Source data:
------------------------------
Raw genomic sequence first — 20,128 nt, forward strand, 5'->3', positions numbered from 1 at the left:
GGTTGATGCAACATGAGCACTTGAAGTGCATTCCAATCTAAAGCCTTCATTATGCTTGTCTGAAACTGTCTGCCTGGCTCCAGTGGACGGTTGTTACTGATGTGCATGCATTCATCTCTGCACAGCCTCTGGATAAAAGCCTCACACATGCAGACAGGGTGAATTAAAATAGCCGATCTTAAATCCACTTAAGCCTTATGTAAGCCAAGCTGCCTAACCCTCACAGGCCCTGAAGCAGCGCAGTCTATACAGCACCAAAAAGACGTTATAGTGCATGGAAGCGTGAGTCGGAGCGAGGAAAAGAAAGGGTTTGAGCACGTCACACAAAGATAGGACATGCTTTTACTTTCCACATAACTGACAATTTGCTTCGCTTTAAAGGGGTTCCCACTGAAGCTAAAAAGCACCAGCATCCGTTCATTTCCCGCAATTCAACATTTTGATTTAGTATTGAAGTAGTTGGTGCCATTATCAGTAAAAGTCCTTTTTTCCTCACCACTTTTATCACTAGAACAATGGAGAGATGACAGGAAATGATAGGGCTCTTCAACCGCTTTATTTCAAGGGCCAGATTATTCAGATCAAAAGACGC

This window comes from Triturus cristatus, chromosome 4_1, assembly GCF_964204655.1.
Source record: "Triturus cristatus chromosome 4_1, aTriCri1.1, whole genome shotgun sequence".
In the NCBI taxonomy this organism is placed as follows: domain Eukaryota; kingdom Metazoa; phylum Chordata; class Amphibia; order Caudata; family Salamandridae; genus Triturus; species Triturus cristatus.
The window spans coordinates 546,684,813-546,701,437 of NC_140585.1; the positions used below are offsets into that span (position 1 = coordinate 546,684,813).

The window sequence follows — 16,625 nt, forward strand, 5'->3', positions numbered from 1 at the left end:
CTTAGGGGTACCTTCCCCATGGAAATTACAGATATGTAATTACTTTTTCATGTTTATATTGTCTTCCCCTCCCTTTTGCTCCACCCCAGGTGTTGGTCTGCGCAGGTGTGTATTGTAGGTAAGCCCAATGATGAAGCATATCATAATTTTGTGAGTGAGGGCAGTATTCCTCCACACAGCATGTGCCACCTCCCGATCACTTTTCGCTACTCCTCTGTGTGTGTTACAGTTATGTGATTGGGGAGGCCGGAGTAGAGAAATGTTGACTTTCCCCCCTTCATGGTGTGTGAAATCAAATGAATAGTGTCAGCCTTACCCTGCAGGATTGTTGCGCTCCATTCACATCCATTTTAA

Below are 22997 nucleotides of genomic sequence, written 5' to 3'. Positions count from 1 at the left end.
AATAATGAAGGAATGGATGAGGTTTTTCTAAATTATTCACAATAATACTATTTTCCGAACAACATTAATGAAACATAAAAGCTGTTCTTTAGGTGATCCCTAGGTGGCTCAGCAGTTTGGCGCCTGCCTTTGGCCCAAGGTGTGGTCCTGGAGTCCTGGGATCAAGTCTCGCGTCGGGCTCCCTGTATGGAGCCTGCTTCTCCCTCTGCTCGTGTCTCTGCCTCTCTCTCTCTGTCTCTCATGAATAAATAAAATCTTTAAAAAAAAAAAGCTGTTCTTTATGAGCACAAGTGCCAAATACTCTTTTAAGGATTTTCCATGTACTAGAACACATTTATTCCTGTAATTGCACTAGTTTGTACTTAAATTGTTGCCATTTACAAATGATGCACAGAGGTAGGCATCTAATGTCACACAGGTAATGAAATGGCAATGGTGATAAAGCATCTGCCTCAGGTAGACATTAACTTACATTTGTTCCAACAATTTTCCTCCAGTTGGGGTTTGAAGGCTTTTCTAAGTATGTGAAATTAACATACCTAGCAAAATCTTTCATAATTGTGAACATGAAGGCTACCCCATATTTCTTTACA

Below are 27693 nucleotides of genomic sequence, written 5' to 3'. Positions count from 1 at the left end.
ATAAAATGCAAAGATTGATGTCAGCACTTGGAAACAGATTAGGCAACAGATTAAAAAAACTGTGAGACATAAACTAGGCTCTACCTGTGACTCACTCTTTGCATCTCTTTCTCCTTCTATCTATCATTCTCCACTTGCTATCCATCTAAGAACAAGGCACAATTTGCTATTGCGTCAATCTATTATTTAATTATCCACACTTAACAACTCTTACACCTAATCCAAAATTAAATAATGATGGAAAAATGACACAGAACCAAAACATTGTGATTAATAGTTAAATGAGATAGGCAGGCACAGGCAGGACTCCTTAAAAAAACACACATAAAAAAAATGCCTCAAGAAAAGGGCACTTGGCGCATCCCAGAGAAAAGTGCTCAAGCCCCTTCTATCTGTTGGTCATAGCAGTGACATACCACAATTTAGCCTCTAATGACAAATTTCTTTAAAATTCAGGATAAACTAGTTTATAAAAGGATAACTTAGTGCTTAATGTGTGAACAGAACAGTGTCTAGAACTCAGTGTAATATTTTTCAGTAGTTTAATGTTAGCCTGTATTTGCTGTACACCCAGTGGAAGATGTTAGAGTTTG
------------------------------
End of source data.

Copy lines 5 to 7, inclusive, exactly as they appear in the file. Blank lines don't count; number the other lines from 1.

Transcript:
In the NCBI taxonomy this organism is placed as follows: domain Eukaryota; kingdom Metazoa; phylum Chordata; class Amphibia; order Caudata; family Salamandridae; genus Triturus; species Triturus cristatus.
The window spans coordinates 546,684,813-546,701,437 of NC_140585.1; the positions used below are offsets into that span (position 1 = coordinate 546,684,813).

The window sequence follows — 16,625 nt, forward strand, 5'->3', positions numbered from 1 at the left end: